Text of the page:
Triple strike threat to bring public transport to complete standstill
The threat of an all-out transport strike now looms as unions warn that bus and rail workers will join forces to bring the country to a complete standstill.
With 15 more strikes planned at Dublin Bus and the prospect of stoppages at Bus Éireann, sources have warned that rail workers will be next to down tools in support.
The threat of a double bus strike is already on the cards after the largest union at Bus Éireann announced a ballot over plans to turn Expressway into a "low-wage bus service".
The company revealed plans to implement new terms and conditions for Expressway workers, separate the business from the rest of Bus Éireann and sub-contract some routes.
The National Bus and Railworkers Union (NBRU) accused the company of dropping a bombshell with proposals that "threaten the livelihoods of 800 workers".
Sources said an all-out strike would be most likely if Bus Éireann and Irish Rail staff now joined the picket lines in support of members of their unions at Dublin Bus.
The result could ultimately be a crippling series of rolling strikes or an all-out strike among workers at CIÉ companies.
They could take supportive industrial action of any kind, which could also include work to rule.
Some unions said a series of separate stoppages was more likely due to the sheer number of disputes in play.
But NBRU leader Dermot O'Leary said rail workers "will not tolerate the prospect of their bus colleagues being forced to stand on picket lines for an inordinate period of time".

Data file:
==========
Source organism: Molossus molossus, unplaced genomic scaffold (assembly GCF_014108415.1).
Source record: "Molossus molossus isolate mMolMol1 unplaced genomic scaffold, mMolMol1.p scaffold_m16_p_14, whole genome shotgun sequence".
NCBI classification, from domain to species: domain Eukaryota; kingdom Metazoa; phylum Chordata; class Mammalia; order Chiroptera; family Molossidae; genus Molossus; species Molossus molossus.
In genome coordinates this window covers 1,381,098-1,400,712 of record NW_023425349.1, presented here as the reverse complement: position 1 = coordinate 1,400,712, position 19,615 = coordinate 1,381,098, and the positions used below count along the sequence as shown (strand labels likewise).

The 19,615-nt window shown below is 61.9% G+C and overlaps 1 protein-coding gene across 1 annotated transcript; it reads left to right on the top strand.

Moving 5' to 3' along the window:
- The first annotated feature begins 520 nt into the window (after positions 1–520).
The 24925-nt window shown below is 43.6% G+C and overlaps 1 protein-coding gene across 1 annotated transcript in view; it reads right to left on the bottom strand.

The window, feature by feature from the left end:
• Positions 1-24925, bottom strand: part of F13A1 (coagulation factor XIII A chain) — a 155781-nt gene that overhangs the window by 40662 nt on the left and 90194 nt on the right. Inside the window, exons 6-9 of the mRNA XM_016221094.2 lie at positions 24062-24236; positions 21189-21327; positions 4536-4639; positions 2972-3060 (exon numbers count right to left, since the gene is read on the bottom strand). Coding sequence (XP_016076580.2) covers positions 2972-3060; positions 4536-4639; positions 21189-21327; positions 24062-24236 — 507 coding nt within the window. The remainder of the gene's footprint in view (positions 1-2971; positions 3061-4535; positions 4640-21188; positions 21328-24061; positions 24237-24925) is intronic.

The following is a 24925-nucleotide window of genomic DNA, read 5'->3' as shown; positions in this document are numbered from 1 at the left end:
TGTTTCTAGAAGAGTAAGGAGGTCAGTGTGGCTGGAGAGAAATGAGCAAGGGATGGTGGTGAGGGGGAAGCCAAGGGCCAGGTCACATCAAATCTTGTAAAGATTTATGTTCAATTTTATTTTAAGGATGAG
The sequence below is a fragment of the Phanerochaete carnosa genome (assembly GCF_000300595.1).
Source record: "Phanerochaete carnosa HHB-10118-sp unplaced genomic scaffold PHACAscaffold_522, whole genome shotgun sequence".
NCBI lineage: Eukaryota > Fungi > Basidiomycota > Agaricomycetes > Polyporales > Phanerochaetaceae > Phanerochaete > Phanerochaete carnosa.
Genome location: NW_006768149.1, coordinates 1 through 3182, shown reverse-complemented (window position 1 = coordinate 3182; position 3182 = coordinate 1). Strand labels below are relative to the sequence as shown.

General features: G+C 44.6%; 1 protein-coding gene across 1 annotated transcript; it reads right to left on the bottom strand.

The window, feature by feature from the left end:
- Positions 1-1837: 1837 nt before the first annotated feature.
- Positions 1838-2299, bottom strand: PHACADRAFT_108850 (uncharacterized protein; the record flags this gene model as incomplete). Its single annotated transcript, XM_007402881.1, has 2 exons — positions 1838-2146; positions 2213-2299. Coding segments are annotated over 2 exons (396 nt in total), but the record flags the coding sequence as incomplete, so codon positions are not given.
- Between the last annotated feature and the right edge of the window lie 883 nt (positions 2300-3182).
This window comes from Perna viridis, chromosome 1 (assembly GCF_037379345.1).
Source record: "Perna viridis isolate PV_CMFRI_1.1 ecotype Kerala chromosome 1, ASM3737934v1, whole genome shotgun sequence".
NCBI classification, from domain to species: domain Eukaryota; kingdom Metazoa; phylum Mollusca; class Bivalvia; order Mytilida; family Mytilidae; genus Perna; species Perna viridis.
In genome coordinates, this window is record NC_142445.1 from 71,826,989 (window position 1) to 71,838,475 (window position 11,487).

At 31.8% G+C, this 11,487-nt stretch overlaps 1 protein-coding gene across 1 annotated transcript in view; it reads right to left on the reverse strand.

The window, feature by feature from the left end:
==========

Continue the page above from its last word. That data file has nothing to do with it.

Mr O'Leary continued: "Rail workers are obviously watching with both interest and concern what is going on in the two bus companies.
"Whilst they are not in dispute with their employer and as such have no NBRU-sanctioned role in any or either of these disputes, my office has been inundated with contacts from Irish Rail workers, informing me that they are keeping a watching brief and making it abundantly clear that they will not tolerate the prospect of bus colleagues being forced to stand on picket lines for an inordinate period of time."
Tensions escalated yesterday after Bus Éireann chief executive Martin Nolan ruled out pay rises in a letter to staff because the company's finances are "in a critical position".
In his letter, Mr Nolan said no pay increases "can be contemplated" as the company expects losses of €6m this year, following losses of €5.6m last year.
He said that drawing up a survival plan was the only course open to it.
Mr Nolan said the schools and public service obligation businesses were performing satisfactorily but the Expressway service continued to lose money despite "extensive promotion and development".
Mr Nolan said the structural changes required would involve separating Expressway from the rest of the business and giving it a new management, with new terms and conditions for staff.
The NBRU has already backed industrial action in a ballot if the company imposes cuts.